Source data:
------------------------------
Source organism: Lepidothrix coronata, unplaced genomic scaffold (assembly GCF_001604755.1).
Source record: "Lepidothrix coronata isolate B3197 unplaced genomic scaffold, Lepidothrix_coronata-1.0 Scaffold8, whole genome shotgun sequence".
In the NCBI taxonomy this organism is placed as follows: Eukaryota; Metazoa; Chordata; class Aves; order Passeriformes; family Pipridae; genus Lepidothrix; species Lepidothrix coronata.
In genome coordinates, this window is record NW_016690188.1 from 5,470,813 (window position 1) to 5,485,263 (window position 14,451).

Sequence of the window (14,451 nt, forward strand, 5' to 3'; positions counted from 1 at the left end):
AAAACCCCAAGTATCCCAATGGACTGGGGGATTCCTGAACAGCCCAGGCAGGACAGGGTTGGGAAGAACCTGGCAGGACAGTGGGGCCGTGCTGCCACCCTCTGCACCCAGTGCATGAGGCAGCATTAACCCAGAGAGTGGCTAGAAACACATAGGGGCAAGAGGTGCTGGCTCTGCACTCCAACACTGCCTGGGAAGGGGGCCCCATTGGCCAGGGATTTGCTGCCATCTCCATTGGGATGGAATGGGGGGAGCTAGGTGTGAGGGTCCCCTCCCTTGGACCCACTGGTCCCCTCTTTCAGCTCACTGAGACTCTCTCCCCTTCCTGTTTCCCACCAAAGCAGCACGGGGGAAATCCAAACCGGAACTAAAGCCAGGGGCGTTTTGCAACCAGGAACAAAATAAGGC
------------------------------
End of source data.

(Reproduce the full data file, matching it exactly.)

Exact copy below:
Source organism: Lepidothrix coronata, unplaced genomic scaffold (assembly GCF_001604755.1).
Source record: "Lepidothrix coronata isolate B3197 unplaced genomic scaffold, Lepidothrix_coronata-1.0 Scaffold8, whole genome shotgun sequence".
In the NCBI taxonomy this organism is placed as follows: Eukaryota; Metazoa; Chordata; class Aves; order Passeriformes; family Pipridae; genus Lepidothrix; species Lepidothrix coronata.
In genome coordinates, this window is record NW_016690188.1 from 5,470,813 (window position 1) to 5,485,263 (window position 14,451).

Sequence of the window (14,451 nt, forward strand, 5' to 3'; positions counted from 1 at the left end):
AAAACCCCAAGTATCCCAATGGACTGGGGGATTCCTGAACAGCCCAGGCAGGACAGGGTTGGGAAGAACCTGGCAGGACAGTGGGGCCGTGCTGCCACCCTCTGCACCCAGTGCATGAGGCAGCATTAACCCAGAGAGTGGCTAGAAACACATAGGGGCAAGAGGTGCTGGCTCTGCACTCCAACACTGCCTGGGAAGGGGGCCCCATTGGCCAGGGATTTGCTGCCATCTCCATTGGGATGGAATGGGGGGAGCTAGGTGTGAGGGTCCCCTCCCTTGGACCCACTGGTCCCCTCTTTCAGCTCACTGAGACTCTCTCCCCTTCCTGTTTCCCACCAAAGCAGCACGGGGGAAATCCAAACCGGAACTAAAGCCAGGGGCGTTTTGCAACCAGGAACAAAATAAGGC